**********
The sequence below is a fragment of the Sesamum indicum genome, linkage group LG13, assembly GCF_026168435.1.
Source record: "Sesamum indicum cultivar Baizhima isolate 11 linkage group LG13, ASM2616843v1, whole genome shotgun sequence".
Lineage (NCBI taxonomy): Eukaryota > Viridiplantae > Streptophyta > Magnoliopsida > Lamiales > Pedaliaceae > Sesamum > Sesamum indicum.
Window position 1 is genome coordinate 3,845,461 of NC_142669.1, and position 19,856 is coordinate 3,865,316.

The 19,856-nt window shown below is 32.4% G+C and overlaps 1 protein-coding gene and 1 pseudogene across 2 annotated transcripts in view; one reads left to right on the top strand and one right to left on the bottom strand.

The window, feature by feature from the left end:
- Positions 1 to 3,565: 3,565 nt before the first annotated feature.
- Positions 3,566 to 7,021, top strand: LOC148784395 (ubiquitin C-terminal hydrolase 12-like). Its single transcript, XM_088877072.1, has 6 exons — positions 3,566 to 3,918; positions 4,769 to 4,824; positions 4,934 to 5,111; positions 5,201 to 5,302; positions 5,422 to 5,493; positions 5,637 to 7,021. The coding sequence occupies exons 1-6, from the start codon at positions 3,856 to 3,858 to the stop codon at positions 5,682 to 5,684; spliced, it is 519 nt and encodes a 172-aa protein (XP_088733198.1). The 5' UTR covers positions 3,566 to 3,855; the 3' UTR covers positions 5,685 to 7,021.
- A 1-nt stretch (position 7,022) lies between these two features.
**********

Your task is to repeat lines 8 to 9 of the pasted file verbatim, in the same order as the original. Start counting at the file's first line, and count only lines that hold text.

- Positions 3,566 to 7,021, top strand: LOC148784395 (ubiquitin C-terminal hydrolase 12-like). Its single transcript, XM_088877072.1, has 6 exons — positions 3,566 to 3,918; positions 4,769 to 4,824; positions 4,934 to 5,111; positions 5,201 to 5,302; positions 5,422 to 5,493; positions 5,637 to 7,021. The coding sequence occupies exons 1-6, from the start codon at positions 3,856 to 3,858 to the stop codon at positions 5,682 to 5,684; spliced, it is 519 nt and encodes a 172-aa protein (XP_088733198.1). The 5' UTR covers positions 3,566 to 3,855; the 3' UTR covers positions 5,685 to 7,021.
- A 1-nt stretch (position 7,022) lies between these two features.